Mix-and-match animal rivals make losing fun

Peter Lau
Product: Impossible Creatures Developer: Relic Entertainment/Microsoft Web site: impossiblecreatures Pros: Creative, new real-time strategy with a twist Cons: Not enough players online Price: HK$250

Relic Entertainment's first game, Homeworld, was a fantastic debut and garnered rave reviews. Now, Relic is back and bringing some impossible creatures with it.

Impossible Creatures is a real-time strategy game that finally moves away from the common historical and space themes and into the realm of bio-science.

The game is set in 1937, so the technologies are powered by two resources - coal and electricity. An eccentric scientist provides just enough out-of-the-box thinking to create the technology that allows you to combine the characteristics of two animals.

By mixing and matching characteristics from two animal types, you can create impossible creatures with which to wage war.

Animal anatomy is broken down into seven possible sections: head, torso, front legs, back legs, tail, wings and pincers.


I combined a wolverine with an armadillo to create a 'wolverdillo', my thinking being that the front legs and head of the wolverine would give my creature a vicious bite and the shell of the armadillo would give it a good defence when fighting up close.

By clicking on the different parts of the anatomy, I can choose if I want, say, the head to come from the wolverine or the armadillo.

Another of my creations copied the mythological flying snake. It had the wings of an owl and the body of a snake. Best of all, it spat acid! I also combined a coyote and a frog to create a 'coyrog' and a wolf and a lobster to create a 'wobster'.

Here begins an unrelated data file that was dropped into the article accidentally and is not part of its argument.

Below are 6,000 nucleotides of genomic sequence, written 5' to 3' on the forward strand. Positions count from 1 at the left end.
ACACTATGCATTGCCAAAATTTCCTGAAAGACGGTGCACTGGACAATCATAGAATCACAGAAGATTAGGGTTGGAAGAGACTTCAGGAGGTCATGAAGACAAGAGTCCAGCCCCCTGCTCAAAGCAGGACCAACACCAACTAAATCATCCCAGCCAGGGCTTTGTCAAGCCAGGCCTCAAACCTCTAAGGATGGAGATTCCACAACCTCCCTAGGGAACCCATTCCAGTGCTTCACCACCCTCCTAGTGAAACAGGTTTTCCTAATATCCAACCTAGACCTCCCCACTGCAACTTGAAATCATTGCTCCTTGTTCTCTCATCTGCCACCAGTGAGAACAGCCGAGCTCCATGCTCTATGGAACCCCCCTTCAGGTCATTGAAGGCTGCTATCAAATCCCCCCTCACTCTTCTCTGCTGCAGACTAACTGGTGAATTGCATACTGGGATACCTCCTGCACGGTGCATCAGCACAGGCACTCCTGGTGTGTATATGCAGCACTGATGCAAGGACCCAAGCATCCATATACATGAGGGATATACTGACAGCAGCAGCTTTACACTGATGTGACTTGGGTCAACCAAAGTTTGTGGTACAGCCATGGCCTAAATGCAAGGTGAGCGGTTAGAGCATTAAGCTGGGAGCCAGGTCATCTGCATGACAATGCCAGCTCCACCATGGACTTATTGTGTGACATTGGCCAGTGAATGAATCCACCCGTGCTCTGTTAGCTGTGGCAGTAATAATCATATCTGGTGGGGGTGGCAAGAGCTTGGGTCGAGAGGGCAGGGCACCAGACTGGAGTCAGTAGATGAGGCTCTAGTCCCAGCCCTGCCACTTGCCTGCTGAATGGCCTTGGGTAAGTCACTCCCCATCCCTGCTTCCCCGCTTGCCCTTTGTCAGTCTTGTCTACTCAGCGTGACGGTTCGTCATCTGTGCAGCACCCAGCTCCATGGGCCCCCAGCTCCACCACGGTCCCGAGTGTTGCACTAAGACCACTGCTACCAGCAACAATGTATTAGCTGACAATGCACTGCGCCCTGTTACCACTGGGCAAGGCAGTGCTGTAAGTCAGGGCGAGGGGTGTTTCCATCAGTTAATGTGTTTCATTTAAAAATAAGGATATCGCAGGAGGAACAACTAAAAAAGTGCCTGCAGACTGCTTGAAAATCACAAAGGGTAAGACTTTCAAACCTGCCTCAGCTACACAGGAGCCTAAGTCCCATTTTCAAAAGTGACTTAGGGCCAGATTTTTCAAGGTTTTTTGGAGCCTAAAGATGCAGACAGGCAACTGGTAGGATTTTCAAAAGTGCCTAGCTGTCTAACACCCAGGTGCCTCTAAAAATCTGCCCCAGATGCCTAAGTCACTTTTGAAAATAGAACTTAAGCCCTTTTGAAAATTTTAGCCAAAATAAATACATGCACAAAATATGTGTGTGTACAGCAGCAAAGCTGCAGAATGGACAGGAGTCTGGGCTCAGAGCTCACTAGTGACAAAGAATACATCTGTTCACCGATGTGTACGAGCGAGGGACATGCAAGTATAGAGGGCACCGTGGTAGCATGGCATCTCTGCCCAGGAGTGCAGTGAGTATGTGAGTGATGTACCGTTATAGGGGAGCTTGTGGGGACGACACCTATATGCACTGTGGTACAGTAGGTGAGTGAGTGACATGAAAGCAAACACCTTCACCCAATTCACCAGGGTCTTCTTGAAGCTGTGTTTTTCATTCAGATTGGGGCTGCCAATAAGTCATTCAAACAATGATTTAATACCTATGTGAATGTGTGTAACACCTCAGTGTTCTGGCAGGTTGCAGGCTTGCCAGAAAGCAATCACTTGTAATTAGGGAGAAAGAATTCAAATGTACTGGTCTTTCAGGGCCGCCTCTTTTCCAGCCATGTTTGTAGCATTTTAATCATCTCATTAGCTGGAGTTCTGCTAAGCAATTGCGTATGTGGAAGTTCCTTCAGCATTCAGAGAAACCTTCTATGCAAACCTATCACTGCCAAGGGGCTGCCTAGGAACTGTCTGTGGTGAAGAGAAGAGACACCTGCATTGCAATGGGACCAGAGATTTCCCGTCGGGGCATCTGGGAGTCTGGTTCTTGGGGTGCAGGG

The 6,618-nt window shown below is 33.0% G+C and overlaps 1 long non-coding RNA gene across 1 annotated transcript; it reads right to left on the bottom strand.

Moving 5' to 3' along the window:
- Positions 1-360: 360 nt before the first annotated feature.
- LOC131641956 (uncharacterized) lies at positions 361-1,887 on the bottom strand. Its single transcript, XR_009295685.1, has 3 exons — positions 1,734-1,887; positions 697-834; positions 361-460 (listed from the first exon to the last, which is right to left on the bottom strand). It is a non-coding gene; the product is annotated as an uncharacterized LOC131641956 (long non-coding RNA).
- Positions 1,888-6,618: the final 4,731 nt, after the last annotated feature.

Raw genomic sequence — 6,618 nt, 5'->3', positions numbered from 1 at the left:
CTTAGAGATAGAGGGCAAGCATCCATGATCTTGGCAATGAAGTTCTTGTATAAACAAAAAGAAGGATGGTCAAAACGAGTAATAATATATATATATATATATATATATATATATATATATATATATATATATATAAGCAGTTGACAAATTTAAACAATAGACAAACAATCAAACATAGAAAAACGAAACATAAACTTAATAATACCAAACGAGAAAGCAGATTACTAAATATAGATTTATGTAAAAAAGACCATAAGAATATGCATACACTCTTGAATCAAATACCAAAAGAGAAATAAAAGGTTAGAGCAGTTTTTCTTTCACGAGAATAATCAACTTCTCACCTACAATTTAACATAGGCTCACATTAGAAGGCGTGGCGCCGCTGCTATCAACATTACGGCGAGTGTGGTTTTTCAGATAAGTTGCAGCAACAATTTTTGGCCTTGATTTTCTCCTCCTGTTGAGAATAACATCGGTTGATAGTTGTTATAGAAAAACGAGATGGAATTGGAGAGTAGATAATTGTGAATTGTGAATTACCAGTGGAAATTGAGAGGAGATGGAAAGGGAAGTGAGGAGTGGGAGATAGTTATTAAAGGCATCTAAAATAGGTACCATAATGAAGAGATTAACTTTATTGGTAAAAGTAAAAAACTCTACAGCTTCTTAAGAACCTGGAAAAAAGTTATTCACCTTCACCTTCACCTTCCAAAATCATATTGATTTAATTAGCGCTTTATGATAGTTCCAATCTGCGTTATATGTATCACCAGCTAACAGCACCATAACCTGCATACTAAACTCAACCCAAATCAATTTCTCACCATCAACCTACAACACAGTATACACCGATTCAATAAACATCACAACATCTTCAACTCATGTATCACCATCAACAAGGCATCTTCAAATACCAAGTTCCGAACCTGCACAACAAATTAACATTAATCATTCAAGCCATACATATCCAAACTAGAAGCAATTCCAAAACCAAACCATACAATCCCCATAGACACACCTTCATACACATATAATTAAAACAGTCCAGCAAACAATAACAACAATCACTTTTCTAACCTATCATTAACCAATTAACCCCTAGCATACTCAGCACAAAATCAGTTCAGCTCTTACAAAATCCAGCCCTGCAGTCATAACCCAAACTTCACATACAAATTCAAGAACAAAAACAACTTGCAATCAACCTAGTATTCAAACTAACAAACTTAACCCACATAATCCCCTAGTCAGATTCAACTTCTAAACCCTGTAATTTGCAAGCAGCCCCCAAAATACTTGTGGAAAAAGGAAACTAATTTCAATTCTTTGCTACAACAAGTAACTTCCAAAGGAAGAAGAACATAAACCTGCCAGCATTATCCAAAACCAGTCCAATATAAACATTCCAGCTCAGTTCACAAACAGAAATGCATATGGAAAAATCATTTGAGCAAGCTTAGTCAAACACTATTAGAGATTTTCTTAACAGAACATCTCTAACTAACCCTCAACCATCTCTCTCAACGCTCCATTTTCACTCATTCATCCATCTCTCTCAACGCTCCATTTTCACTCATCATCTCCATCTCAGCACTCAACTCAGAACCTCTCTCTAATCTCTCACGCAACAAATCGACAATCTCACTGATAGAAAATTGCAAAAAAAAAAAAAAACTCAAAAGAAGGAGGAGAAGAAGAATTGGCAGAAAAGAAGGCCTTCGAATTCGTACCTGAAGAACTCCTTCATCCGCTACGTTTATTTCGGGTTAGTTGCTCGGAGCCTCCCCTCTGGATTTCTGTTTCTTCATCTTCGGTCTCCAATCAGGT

Creating impossible creatures is great fun, and I spent loads of time just mixing and matching different animals.


The possibilities are endless and make for hours of fun. With so many combinations to play with, many games are spent wondering: 'What is that thing? It's killing me!'

Once you have created your impossible creature, you can store the blueprint. You can also build any creature from your library during combat.


There are pre-built libraries, but they are not half as much fun as fighting your opponent with your own creations.

Your creature types can be upgraded by building a workshop. Using the workshop, you can upgrade a creature's attacks, movement and defence. Claws can be made longer and sharper. Poison spit can become more corrosive.

At its animalistic heart, though, Impossible Creatures is still a real-time strategy game. You still gather resources to power your buildings and create your creatures. More powerful creatures are accessible once you upgrade your buildings and, as with other real-time strategy games, the player with the most, biggest, baddest units usually wins.


It is undoubtedly a lot of fun to see how your invented creatures fare against the inventions of other players. Unfortunately, I'm not finding a great many players online, so you may have to bring your own friends to the party.

Graphically, the engine is one of the best I have seen. The ability to smoothly rotate and zoom from any angle is a Relic hallmark. The campaign is your usual fare, with some good production values but average overall.

The mood and setting are different from Homeworld. Impossible Creatures is cartoonish and carefree, whereas Homeworld is serious and sombre.


Relic is quickly building a reputation for developing creative real-time strategy games with a twist. With Homeworld, it created a fully 3D space; with Impossible Creatures, the twist is the ability easily to create your own customised army and see how it fares, never sure what enemies you are going to face.

I thoroughly enjoy Impossible Creatures. Each defeat drives me back to the lab to experiment with creating new monstrosities. I've never had so much fun losing!

Any questions or requests on games,e-mail Peter at [email protected].